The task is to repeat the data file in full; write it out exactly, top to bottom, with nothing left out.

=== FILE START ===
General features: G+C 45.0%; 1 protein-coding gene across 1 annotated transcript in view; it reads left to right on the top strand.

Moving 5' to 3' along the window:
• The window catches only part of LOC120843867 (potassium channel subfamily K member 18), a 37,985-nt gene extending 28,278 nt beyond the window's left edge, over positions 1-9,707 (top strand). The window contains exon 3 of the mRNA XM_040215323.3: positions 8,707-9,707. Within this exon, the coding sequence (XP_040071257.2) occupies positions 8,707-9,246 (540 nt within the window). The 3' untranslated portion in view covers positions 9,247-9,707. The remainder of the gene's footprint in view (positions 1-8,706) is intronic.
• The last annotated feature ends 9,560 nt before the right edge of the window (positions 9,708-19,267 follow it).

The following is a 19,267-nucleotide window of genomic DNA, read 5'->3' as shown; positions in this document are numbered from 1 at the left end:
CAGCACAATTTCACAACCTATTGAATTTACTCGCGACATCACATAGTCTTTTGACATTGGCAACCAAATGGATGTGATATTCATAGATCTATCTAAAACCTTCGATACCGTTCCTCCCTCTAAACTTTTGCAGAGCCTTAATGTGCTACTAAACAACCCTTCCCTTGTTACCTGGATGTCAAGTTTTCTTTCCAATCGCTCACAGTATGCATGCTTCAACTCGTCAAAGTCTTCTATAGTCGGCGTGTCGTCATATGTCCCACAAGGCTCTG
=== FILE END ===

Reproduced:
General features: G+C 45.0%; 1 protein-coding gene across 1 annotated transcript in view; it reads left to right on the top strand.

Moving 5' to 3' along the window:
• The window catches only part of LOC120843867 (potassium channel subfamily K member 18), a 37,985-nt gene extending 28,278 nt beyond the window's left edge, over positions 1-9,707 (top strand). The window contains exon 3 of the mRNA XM_040215323.3: positions 8,707-9,707. Within this exon, the coding sequence (XP_040071257.2) occupies positions 8,707-9,246 (540 nt within the window). The 3' untranslated portion in view covers positions 9,247-9,707. The remainder of the gene's footprint in view (positions 1-8,706) is intronic.
• The last annotated feature ends 9,560 nt before the right edge of the window (positions 9,708-19,267 follow it).

The following is a 19,267-nucleotide window of genomic DNA, read 5'->3' as shown; positions in this document are numbered from 1 at the left end:
CAGCACAATTTCACAACCTATTGAATTTACTCGCGACATCACATAGTCTTTTGACATTGGCAACCAAATGGATGTGATATTCATAGATCTATCTAAAACCTTCGATACCGTTCCTCCCTCTAAACTTTTGCAGAGCCTTAATGTGCTACTAAACAACCCTTCCCTTGTTACCTGGATGTCAAGTTTTCTTTCCAATCGCTCACAGTATGCATGCTTCAACTCGTCAAAGTCTTCTATAGTCGGCGTGTCGTCATATGTCCCACAAGGCTCTG